The erythropoietin test measures the amount of hormone called erythropoietin (EPO) in blood. The hormone tells stem cells in the bone marrow to make more blood cells. EPO is made by cells in the kidney. These cells release more EPO when the blood oxygen level is low.
Risks associated with having blood drawn are slight, but may include:
Fainting or feeling lightheaded
Hematoma (blood accumulating under the skin)
Infection (a slight risk any time the skin is broken)
Is erythropoietin available as a prescribed medication?
Yes. Using recombinant DNA technology, erythropoietin has been synthetically produced for use as a treatment for persons with certain types of anemia. Erythropoietin can be used to correct anemia by stimulating red blood cell production in the bone marrow in these conditions. The medication is known as epoetin alfa (Epogen, Procrit) or as darbepoetin alfa (Arnesp). It can be given as an injection intravenously (into a vein) or subcutaneously (under the skin).
What organ produces erythropoietin?
Erythropoietin is produced to a lesser extent by the liver. Only about 10% of erythropoietin is produced in the liver. The erythropoietin gene has been found on human chromosome 7 (in band 7q21). Different DNA sequences flanking the erythropoietin gene act to control liver versus kidney production of erythropoietin.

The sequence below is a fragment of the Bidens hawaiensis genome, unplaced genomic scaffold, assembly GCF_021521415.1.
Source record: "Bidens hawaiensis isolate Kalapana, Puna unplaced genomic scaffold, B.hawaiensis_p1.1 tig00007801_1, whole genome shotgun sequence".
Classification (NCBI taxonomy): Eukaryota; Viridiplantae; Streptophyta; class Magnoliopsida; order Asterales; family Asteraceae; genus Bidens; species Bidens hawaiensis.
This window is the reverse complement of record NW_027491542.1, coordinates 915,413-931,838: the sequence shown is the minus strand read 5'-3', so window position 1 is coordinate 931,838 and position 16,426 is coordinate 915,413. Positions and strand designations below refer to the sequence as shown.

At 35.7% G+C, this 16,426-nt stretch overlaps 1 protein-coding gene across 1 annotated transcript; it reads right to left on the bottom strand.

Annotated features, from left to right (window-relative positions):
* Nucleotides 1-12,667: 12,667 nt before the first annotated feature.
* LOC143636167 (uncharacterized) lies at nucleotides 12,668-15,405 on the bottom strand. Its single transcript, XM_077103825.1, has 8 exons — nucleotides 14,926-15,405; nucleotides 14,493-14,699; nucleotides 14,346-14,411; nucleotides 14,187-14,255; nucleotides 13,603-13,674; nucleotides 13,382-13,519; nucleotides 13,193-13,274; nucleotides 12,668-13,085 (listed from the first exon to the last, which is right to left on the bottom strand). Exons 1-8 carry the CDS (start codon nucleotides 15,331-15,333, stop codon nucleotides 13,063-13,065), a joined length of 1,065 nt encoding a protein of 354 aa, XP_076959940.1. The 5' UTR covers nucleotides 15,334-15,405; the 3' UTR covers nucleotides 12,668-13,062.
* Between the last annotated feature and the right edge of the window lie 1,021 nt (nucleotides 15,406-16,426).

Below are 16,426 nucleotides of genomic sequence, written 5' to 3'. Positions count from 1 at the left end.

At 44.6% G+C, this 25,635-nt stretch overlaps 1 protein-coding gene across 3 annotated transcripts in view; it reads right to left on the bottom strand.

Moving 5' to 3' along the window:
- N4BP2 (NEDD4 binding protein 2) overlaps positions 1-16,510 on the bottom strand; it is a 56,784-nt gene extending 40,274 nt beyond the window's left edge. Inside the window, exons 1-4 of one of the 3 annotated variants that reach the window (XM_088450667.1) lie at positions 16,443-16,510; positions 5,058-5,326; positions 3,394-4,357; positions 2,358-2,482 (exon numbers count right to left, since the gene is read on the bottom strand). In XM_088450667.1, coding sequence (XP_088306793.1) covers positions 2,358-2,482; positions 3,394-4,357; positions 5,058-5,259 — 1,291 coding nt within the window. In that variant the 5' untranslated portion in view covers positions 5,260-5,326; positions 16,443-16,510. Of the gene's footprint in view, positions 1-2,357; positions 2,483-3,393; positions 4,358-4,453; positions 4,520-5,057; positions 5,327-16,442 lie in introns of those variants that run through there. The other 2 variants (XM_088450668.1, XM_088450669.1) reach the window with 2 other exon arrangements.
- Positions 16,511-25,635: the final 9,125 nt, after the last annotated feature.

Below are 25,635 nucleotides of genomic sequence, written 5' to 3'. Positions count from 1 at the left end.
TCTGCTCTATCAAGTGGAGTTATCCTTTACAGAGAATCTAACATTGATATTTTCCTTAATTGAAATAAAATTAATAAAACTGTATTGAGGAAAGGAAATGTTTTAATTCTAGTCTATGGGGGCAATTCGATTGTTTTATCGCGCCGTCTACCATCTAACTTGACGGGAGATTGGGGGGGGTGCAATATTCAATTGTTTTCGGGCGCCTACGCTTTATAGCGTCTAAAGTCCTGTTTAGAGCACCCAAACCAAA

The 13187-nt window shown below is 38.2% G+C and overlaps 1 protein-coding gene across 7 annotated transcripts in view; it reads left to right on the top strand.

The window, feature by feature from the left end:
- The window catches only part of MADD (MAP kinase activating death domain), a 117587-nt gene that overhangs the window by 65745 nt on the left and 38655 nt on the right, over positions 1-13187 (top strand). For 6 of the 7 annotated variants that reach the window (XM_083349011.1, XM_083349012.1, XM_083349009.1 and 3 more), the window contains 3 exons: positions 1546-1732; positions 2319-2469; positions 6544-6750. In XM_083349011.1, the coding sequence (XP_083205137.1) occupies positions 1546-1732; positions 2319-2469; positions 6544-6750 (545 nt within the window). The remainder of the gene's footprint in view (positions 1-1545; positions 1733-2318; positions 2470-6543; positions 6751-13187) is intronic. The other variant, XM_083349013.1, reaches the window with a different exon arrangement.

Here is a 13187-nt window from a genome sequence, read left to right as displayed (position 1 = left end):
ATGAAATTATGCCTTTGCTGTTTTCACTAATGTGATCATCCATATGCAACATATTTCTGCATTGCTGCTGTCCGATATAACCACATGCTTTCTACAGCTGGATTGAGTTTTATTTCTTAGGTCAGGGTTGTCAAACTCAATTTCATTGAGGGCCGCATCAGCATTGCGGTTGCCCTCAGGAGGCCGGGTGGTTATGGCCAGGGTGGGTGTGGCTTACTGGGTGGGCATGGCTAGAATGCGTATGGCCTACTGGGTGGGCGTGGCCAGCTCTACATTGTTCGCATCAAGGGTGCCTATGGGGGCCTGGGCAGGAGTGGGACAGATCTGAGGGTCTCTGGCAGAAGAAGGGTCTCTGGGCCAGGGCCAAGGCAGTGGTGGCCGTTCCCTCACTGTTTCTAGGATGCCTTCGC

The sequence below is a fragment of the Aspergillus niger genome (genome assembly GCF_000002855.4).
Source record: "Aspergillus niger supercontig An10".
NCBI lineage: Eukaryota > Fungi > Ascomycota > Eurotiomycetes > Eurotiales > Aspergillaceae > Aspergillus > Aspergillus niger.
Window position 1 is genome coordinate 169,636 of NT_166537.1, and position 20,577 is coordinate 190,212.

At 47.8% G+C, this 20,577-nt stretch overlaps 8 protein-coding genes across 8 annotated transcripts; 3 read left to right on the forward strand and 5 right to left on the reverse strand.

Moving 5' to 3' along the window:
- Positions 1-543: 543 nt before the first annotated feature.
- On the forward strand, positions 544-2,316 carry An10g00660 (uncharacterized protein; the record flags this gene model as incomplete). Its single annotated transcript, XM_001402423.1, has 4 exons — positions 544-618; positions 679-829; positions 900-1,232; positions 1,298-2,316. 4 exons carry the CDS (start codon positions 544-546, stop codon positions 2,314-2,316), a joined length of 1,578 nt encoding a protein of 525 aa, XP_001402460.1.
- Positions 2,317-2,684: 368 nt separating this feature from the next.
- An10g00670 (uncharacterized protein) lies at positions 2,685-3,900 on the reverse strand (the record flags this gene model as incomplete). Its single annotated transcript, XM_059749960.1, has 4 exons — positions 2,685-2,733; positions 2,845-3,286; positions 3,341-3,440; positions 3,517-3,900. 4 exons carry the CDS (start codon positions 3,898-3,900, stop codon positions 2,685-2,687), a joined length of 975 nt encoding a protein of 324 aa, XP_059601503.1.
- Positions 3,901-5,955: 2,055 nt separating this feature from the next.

INTERPRETATION OF RESULTS:
The normal range is 2.6 to 18.5 milliunits per milliliter (mU/mL).
What Abnormal Results Mean
Increased EPO level may be due to secondary polycythemia. This is an overproduction of red blood cells that occurs in response to an event such as a low blood oxygen level. The condition may occur at high altitudes or, rarely, because of a tumor that releases EPO.
Lower-than-normal EPO level may be seen in chronic kidney failure, anemia of chronic disease, or polycythemia vera.
Why the Test is performed?
This test may be used to help determine the cause of anemia, polycythemia (high red blood cell count) or other bone marrow disorders.
A change in red blood cells will affect the release of EPO. For example, people with anemia have too few red blood cells, so more EPO is produced.